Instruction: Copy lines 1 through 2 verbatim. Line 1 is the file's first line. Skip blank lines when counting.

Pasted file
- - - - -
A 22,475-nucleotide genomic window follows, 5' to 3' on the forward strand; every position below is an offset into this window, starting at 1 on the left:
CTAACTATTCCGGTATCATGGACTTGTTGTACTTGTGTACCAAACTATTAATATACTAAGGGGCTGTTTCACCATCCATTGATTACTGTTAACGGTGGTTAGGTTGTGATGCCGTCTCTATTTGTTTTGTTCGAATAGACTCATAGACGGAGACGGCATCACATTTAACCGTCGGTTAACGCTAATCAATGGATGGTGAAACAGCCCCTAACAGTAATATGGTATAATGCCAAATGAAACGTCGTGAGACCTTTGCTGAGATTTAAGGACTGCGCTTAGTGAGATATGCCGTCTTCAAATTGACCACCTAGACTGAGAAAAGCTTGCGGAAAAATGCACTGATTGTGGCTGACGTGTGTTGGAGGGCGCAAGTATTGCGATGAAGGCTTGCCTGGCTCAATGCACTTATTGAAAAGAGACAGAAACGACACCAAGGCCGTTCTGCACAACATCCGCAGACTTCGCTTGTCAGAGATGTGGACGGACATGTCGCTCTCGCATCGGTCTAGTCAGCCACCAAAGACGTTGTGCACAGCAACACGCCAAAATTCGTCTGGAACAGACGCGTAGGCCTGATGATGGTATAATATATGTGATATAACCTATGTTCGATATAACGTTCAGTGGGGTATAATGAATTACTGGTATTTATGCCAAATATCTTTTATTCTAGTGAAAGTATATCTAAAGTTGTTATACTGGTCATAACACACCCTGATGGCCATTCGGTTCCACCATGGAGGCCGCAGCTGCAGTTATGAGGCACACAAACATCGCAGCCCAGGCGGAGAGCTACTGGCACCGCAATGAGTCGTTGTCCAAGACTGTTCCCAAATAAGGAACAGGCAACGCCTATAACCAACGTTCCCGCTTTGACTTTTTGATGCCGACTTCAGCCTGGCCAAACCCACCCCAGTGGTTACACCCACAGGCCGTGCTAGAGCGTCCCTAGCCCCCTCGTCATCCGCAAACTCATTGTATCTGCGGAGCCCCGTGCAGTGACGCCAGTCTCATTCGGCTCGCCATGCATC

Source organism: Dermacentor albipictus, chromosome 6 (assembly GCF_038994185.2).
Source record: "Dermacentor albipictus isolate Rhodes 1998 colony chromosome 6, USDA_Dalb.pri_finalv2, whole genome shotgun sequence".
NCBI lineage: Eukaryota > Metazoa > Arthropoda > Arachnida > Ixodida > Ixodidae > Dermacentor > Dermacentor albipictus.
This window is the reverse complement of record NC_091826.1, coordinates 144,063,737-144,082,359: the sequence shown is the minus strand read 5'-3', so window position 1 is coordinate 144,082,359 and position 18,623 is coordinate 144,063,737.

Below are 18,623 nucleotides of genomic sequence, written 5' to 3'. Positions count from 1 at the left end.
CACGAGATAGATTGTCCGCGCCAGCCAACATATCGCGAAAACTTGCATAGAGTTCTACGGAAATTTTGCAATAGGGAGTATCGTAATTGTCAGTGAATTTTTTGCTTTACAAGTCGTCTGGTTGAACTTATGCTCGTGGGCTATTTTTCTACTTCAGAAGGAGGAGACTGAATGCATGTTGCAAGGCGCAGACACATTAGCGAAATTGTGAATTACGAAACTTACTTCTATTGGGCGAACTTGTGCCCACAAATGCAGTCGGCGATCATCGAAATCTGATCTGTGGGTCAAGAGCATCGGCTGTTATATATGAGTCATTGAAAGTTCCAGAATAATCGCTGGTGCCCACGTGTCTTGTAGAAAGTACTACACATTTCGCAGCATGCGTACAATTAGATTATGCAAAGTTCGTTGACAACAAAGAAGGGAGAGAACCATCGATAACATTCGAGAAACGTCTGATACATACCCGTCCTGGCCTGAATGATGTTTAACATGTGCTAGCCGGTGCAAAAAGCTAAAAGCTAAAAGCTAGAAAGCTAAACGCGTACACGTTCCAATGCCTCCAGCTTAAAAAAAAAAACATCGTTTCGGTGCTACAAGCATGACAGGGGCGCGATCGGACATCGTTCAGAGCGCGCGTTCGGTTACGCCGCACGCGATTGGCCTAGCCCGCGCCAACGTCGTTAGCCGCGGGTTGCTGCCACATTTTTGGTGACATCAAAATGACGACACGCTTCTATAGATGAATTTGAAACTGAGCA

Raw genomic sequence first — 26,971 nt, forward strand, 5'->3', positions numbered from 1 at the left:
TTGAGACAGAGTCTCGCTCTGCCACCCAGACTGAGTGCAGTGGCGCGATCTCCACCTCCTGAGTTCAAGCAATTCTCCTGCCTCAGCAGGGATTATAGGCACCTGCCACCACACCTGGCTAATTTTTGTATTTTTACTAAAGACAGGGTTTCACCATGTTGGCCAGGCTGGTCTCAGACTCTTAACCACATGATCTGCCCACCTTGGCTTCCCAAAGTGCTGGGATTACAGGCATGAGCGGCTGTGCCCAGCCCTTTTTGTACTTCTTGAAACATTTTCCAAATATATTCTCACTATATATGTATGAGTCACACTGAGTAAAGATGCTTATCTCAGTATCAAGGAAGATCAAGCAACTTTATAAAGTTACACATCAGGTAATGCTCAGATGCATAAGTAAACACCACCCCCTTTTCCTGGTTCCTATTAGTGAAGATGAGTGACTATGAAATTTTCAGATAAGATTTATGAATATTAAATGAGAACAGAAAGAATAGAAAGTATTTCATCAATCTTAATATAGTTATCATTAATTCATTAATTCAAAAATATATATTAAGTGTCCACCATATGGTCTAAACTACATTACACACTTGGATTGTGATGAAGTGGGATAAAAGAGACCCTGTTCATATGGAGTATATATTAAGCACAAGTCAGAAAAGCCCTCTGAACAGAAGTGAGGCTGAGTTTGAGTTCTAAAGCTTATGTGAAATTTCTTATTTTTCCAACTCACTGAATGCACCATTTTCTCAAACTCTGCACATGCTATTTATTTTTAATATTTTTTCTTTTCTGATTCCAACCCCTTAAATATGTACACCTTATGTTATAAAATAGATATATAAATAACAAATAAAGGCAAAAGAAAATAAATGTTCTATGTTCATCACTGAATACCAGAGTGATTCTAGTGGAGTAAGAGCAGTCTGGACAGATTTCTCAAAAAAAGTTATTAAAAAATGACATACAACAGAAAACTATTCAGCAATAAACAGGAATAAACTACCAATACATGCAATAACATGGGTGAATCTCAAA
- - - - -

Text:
A 22,475-nucleotide genomic window follows, 5' to 3' on the forward strand; every position below is an offset into this window, starting at 1 on the left:
CTAACTATTCCGGTATCATGGACTTGTTGTACTTGTGTACCAAACTATTAATATACTAAGGGGCTGTTTCACCATCCATTGATTACTGTTAACGGTGGTTAGGTTGTGATGCCGTCTCTATTTGTTTTGTTCGAATAGACTCATAGACGGAGACGGCATCACATTTAACCGTCGGTTAACGCTAATCAATGGATGGTGAAACAGCCCCTAACAGTAATATGGTATAATGCCAAATGAAACGTCGTGAGACCTTTGCTGAGATTTAAGGACTGCGCTTAGTGAGATATGCCGTCTTCAAATTGACCACCTAGACTGAGAAAAGCTTGCGGAAAAATGCACTGATTGTGGCTGACGTGTGTTGGAGGGCGCAAGTATTGCGATGAAGGCTTGCCTGGCTCAATGCACTTATTGAAAAGAGACAGAAACGACACCAAGGCCGTTCTGCACAACATCCGCAGACTTCGCTTGTCAGAGATGTGGACGGACATGTCGCTCTCGCATCGGTCTAGTCAGCCACCAAAGACGTTGTGCACAGCAACACGCCAAAATTCGTCTGGAACAGACGCGTAGGCCTGATGATGGTATAATATATGTGATATAACCTATGTTCGATATAACGTTCAGTGGGGTATAATGAATTACTGGTATTTATGCCAAATATCTTTTATTCTAGTGAAAGTATATCTAAAGTTGTTATACTGGTCATAACACACCCTGATGGCCATTCGGTTCCACCATGGAGGCCGCAGCTGCAGTTATGAGGCACACAAACATCGCAGCCCAGGCGGAGAGCTACTGGCACCGCAATGAGTCGTTGTCCAAGACTGTTCCCAAATAAGGAACAGGCAACGCCTATAACCAACGTTCCCGCTTTGACTTTTTGATGCCGACTTCAGCCTGGCCAAACCCACCCCAGTGGTTACACCCACAGGCCGTGCTAGAGCGTCCCTAGCCCCCTCGTCATCCGCAAACTCATTGTATCTGCGGAGCCCCGTGCAGTGACGCCAGTCTCATTCGGCTCGCCATGCATC